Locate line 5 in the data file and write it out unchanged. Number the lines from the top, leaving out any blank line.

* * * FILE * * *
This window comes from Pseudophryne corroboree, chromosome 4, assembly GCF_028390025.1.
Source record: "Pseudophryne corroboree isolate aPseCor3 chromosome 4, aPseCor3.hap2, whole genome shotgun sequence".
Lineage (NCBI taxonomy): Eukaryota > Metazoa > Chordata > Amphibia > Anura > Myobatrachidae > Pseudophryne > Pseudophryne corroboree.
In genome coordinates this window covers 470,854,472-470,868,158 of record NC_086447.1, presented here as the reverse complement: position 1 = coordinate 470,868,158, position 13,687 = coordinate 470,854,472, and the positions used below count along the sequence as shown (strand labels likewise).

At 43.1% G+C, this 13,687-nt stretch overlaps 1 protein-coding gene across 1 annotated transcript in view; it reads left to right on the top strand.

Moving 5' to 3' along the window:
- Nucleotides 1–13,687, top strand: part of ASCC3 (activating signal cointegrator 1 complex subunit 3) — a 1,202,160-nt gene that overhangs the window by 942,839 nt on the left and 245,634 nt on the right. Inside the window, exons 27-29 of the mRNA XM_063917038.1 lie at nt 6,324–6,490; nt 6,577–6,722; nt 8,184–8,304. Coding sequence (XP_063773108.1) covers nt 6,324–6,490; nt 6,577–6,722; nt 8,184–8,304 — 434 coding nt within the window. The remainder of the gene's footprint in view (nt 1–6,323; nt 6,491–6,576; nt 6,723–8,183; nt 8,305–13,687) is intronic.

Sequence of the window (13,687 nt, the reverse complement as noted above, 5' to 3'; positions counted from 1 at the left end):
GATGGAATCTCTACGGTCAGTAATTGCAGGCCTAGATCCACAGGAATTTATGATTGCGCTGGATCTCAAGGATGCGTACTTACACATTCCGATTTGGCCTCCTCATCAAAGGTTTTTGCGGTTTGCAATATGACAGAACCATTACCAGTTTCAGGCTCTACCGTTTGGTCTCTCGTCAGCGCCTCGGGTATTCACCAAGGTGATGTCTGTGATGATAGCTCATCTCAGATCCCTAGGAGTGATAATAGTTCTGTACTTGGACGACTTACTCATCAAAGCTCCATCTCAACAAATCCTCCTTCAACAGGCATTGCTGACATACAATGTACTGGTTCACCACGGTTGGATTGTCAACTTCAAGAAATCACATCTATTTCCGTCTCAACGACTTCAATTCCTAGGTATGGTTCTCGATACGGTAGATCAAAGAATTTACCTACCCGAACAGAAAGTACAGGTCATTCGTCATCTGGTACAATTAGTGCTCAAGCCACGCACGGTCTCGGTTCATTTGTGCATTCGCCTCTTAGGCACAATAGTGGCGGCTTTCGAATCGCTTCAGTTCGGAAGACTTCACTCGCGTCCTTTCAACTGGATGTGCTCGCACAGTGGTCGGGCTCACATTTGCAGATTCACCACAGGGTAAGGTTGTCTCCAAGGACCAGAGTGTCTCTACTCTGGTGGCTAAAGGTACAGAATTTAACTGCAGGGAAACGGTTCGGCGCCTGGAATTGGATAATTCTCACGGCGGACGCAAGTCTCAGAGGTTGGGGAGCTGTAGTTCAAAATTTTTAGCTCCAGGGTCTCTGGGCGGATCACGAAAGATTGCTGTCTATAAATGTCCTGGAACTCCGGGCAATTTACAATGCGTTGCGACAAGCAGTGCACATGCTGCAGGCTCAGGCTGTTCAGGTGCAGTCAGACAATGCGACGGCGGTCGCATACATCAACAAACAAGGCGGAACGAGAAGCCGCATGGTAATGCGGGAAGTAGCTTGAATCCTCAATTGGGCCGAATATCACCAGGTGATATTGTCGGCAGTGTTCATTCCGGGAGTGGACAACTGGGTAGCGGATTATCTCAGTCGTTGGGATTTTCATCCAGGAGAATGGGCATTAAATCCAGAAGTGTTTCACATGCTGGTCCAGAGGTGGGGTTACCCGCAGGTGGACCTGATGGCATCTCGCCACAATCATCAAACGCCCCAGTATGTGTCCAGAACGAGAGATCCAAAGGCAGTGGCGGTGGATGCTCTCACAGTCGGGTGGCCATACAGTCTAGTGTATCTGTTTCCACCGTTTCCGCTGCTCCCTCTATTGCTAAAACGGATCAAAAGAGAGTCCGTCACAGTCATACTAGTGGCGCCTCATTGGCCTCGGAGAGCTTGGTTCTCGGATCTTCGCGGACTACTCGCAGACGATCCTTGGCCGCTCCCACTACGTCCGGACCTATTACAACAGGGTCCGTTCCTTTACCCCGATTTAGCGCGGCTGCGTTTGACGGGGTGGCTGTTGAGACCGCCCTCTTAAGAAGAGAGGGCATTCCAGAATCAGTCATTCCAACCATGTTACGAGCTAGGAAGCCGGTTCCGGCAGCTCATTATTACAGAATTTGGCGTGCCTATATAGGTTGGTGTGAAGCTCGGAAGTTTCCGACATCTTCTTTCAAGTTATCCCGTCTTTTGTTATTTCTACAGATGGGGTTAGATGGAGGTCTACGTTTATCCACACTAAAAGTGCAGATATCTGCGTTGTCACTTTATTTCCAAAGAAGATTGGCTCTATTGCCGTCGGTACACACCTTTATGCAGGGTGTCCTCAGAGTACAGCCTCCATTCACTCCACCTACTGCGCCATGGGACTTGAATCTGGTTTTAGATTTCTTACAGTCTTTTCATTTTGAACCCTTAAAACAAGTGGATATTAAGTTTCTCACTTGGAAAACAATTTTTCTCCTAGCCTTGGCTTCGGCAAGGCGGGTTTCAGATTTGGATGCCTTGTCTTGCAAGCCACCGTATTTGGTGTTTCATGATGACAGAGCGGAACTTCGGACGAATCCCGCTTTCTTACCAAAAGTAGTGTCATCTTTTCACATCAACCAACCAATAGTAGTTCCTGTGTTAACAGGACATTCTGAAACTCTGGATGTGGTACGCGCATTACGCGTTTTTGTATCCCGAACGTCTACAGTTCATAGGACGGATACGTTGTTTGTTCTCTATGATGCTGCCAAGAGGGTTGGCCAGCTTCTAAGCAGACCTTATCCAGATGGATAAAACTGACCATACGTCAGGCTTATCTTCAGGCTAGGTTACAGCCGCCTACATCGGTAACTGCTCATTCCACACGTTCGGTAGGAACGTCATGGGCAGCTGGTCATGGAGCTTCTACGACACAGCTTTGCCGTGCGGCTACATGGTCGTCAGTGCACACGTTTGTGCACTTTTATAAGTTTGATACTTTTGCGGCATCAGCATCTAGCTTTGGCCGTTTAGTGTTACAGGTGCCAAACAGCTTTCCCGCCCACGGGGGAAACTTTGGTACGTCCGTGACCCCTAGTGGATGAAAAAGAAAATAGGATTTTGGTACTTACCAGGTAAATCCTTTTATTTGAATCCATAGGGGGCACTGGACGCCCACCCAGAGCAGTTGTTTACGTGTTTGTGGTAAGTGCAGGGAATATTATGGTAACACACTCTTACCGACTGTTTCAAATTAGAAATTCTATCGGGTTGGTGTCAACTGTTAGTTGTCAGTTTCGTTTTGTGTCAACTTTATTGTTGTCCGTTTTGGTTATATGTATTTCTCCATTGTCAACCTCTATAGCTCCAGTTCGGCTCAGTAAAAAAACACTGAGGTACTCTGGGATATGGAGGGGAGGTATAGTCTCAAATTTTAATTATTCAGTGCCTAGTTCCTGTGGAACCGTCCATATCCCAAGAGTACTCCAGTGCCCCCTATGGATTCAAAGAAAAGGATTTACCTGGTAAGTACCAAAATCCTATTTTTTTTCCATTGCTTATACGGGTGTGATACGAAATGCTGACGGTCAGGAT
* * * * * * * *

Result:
At 43.1% G+C, this 13,687-nt stretch overlaps 1 protein-coding gene across 1 annotated transcript in view; it reads left to right on the top strand.